What It's Like to Take High Speed Rail from Hong Kong to Shenzhen
Two weeks ago, I attended an event at Ritz Carlton Shenzhen and with the opening of the High Speed Rail in Hong Kong, it's easier than ever before to cross the border - the train journey from West Kowloon to Futian only took 14 minutes! Getting to West Kowloon station can involve quite a bit of walking though especially if you are coming by MTR from Hong Kong Island (basically you have to walk from Central station to Hong Kong station, then from Kowloon station to West Kowloon station via Elements). But there were a lot of signage directing people to the High Speed Rail at Kowloon station and Elements so it was pretty painless finding my way to West Kowloon station.
For ticketing, you can buy via Online Ticketing, Ticket Agents, Tele-ticketing or buy onsite at Ticketing Counter or Ticket Machine (see details here). If you did not buy your tickets onsite, you will have to collect your tickets first before you can take the train. The hotel had booked my tickets through the mainland website www.12306.cn and there were specific machines for collecting those tickets at the West Kowloon station. Although there were news reports of long queues at the ticket counters when it first opened, the lines weren't that long when I was there in the afternoon on a weekday.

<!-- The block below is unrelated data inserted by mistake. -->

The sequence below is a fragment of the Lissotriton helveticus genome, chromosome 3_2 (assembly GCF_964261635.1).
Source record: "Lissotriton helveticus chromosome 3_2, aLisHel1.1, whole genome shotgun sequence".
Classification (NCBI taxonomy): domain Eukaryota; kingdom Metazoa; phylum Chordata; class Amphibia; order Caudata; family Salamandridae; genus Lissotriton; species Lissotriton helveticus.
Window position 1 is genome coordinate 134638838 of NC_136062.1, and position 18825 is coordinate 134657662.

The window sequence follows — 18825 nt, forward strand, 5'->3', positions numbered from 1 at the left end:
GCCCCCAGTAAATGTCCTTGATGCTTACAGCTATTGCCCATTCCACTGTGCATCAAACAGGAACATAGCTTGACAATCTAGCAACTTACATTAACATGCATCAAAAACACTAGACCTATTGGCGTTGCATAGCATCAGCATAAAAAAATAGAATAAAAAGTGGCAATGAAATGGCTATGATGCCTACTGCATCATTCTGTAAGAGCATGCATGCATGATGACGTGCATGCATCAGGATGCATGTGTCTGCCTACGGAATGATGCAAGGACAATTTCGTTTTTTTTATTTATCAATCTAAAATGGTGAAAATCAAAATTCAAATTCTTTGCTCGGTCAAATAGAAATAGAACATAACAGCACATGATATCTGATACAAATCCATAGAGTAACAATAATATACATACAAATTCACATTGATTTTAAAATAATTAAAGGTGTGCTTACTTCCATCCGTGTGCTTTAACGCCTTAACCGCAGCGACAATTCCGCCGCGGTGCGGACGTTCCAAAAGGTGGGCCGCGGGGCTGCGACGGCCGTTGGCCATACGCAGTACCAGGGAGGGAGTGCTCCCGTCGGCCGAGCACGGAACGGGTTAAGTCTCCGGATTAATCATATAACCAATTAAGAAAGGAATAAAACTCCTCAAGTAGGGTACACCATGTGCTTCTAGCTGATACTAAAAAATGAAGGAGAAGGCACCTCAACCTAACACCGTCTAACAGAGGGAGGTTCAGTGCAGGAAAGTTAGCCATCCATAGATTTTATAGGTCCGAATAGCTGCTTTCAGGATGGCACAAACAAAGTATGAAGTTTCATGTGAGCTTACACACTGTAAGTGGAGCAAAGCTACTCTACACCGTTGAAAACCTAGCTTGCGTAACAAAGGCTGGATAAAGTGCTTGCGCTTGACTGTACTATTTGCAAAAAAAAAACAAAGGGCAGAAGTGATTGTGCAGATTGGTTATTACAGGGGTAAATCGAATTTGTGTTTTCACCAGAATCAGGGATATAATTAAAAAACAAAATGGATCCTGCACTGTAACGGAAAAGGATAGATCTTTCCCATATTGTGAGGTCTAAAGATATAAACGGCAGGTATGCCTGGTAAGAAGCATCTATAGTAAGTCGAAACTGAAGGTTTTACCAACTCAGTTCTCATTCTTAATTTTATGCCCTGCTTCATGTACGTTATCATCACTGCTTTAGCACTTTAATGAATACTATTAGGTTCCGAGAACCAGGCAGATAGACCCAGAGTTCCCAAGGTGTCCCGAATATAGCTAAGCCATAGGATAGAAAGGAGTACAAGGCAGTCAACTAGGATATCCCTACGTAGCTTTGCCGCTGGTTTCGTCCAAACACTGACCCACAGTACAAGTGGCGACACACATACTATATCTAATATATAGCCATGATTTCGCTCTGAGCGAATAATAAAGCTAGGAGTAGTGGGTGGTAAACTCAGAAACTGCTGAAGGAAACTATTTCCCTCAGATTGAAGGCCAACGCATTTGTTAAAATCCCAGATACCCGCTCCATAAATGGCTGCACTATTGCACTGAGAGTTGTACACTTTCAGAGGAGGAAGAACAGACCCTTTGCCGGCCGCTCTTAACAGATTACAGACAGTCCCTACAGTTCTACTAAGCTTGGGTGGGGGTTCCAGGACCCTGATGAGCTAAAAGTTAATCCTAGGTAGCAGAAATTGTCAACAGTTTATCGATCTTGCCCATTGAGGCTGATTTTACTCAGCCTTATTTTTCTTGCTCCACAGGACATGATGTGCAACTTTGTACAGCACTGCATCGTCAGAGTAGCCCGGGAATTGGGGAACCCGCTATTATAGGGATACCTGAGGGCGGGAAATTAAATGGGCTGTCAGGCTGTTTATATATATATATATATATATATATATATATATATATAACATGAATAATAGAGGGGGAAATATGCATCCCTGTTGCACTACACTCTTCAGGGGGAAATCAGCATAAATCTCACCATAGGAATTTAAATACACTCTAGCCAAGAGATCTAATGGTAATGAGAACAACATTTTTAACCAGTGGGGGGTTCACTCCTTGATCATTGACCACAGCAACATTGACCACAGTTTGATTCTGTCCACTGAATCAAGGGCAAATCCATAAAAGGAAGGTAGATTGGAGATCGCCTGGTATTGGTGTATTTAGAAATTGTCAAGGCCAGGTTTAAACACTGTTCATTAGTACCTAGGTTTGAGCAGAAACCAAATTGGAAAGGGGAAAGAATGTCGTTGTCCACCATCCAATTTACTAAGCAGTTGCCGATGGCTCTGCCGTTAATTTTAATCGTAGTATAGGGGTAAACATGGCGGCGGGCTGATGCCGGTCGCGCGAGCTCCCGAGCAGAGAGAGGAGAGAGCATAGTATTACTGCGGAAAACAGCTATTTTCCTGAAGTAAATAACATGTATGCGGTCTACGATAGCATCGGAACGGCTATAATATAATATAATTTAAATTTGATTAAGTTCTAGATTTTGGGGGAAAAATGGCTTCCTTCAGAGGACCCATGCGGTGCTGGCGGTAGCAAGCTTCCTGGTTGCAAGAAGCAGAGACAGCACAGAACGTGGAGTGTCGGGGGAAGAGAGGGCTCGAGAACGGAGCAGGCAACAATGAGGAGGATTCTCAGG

The High Speed Rail employs a real-name policy so you must use your name on a valid travel document to buy the tickets, and your name and ID number will be printed on the train tickets (FYI I had erased mine here for privacy reasons).
The departure process is actually pretty simple - once you have your tickets, you can head to the Departures gate which is on the same level as the ticketing concourse. You then complete the Hong Kong and China clearance procedures on B3 before finally boarding the train on B4. The clearance procedures are similar to those at the airport - you go through baggage screening and immigration which were both pretty quick on the HK side but took slightly longer on the China side as I did not register for electronic clearance so I had to line up at the immigration counters. Once you pass China immigration, you are officially in China territory (even though physically you will still be in Hong Kong).
Each train has it own designated gate which opens 15 minutes and closes 4 minutes before the scheduled departure time. There were chairs for people to wait around but not nearly enough as most of them were taken. With the amount of space available, I think they can afford to add more chairs around each of the gates.
The Vibrant Express has two fare classes - First and Second Class. I was in the latter and while the seats seemed a bit narrow, the train was very clean. The seats had a power outlet underneath but no USB ports unfortunately. You can store your luggage above the seats or at either ends of the train car.
The train ride was pretty smooth and at one point reached 189 km/h! And before you know it, I arrived at my stop in Futian in just 14 minutes from Hong Kong.
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